after we heard that our friend had found

her son dead in his bed at 35:

all of which makes the trees shake harder,

the April gale testing each twig,

harrowing branches, bole and roots,

tossing and buffeting the leaves to frenzy.

The trees are sprung like towers or yachts

and sway all ways, the boughs so buoyant –

the tattered white winecups surging up

to meet each mighty blow with such bravado.

We don’t know how our friend can bear it –

unless the heart was engineered for this.


Wild Track

Filming’s finished for the afternoon

but the soundman wants another minute.

He needs to tape for atmosphere.

So we sit on in the Sussex glasshouse –

the floor a mess of cables, wires,

DAT machines, reflector screens and mikes –

and start picking up those under-sounds

we edit out of normal hearing:

first an expectant, surreptitious hiss,

like a stylus kissing glossy vinyl –

or a kettle’s quiet sigh towards the boil –

then something hushing from the wainscot.

There’s the sound of the town and the downland,

the lull of a faraway train. The dusk

is settling like dew, deep inside the head.

It’s time to wrap but we’re still here,

holding the shell of the earth to our ears,

listening for the death and birth of stars.


English women in a New York lift

 i.m. John Szarkowski


It’s not that I don’t like your US English

because I do – I love your gruff New York,

your downhome Deep South drawl, the lilting

musics out of Minnesota and Wisconsin,

adore your roiling, feisty, scuzzy words,

your deep-lunged, sometimes snarling emphasis

and no, it’s not a ‘cut-glass’ English accent

I hear by chance in 57th Street:

it seems quite shy and post-imperial,

as innocent as bluebells and – unlike

that green ground-cover grown in Central Park –

as fine and fresh as English grass.


A Hand of Feathers

In memory of Helen Chadwick (1953-96)

A feather floats across

the station concourse


on imperceptible

puffs of breeze

surfs and skiis

round QuickSnack Kiosk

Thomas Cook and KnickerBox

planes and careens

above the ticket machines


around the World of Flowers


among the coats and cases

and the racing faces

almost ceases to exist

until it dances on a draught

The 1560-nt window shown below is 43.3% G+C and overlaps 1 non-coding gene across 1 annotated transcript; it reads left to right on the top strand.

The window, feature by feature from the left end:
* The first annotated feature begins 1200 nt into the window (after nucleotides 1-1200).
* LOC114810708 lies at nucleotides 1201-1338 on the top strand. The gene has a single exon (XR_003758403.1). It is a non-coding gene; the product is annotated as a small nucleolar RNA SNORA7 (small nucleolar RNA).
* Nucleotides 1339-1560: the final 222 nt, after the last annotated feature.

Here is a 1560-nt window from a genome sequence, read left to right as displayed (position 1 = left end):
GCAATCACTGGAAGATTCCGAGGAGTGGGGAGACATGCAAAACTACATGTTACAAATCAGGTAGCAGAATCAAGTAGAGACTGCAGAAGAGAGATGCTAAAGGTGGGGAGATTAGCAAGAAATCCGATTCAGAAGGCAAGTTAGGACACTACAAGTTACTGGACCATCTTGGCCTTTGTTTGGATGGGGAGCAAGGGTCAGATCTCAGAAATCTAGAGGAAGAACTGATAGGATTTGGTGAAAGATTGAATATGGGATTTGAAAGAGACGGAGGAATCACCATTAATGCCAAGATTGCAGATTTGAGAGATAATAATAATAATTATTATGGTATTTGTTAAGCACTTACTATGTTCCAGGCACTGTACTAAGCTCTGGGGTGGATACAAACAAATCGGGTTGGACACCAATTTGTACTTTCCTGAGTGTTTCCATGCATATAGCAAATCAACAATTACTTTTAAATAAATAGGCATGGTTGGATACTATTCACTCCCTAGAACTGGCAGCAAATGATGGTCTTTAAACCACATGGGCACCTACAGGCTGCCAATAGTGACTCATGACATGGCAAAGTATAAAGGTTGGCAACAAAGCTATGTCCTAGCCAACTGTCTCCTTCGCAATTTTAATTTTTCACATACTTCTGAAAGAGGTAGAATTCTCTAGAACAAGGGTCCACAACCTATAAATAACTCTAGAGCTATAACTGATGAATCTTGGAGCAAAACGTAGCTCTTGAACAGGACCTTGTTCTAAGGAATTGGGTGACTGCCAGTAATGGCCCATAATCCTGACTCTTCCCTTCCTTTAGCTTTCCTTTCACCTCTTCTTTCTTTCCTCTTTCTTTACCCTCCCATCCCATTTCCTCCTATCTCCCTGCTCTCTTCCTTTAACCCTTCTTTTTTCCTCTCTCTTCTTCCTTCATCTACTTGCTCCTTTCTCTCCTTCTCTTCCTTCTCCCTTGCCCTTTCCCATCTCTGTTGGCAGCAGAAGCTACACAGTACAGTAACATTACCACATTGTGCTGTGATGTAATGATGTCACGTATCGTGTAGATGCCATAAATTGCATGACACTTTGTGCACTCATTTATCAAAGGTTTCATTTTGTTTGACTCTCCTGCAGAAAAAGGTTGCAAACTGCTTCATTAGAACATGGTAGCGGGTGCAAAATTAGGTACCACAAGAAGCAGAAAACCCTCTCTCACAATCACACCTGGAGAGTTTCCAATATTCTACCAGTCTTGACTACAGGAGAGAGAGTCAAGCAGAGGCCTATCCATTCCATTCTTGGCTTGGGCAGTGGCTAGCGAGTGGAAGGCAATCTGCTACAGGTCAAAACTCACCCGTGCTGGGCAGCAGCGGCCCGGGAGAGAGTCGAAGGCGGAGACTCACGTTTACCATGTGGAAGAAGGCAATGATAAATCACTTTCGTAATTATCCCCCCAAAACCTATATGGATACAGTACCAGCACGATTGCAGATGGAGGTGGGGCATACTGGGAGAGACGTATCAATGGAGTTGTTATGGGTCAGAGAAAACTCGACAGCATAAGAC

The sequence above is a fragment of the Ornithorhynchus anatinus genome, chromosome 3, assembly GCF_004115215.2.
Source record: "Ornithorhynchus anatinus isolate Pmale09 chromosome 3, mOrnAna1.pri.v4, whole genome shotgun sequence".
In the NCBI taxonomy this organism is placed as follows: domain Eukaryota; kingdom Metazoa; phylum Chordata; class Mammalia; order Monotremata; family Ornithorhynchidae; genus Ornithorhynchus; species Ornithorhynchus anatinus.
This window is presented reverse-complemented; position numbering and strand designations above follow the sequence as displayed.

rides a thermal

from a burger joint

and rises to the roof beams

*          *          *

The blind designer

of the quill, the shaft and vane

for robin, falcon and crane

engineers the tiny tools

of barbs and their barbules

and knits

the million slots and hooklets

of each feather

elastically together.

*          *          *


What is as lucky as a feather –

or as strong?

asks the artist Albert Chong

*         *          *

In The Voyage of the Beagle Darwin

writes of Calodera maculata,

a bird which builds a vaulted passage-way

beside its nest, a kind of gallery

of landshells and seashells, bones and feathers

chosen for the brilliance of their colours.

This early form of installation art

Charles Darwin called a space ‘for playing in’.

*          *          *

In the rectory

an eagle’s primary

found 40 years before

on Rannoch Moor

soars across

the mantlepiece –

a shaft of highland sky

stooping to the study

with hope

for the microscope

and grace

for the Greek Concordance.

*          *         *

Cloud, darkness and dew, a lamp or phantom,

lightning flash, spark or shooting star –

the world’s a bubble, a mirror, a dream

sings (or hums) the Diamond-Cutter Sutra.

Life’s iridescent, billowing balloon

swoons without warning, unaccountably

collapsing in a crowded lecture room

and every laughing spring day memory

is trapped forever somewhere in the skull.

Give me your hand again, show me your rings,

shake the dagger on your left lapel

and tell me darling what to die in.

Before I plunge through the escalator

pluck me a daisy, blow me a feather.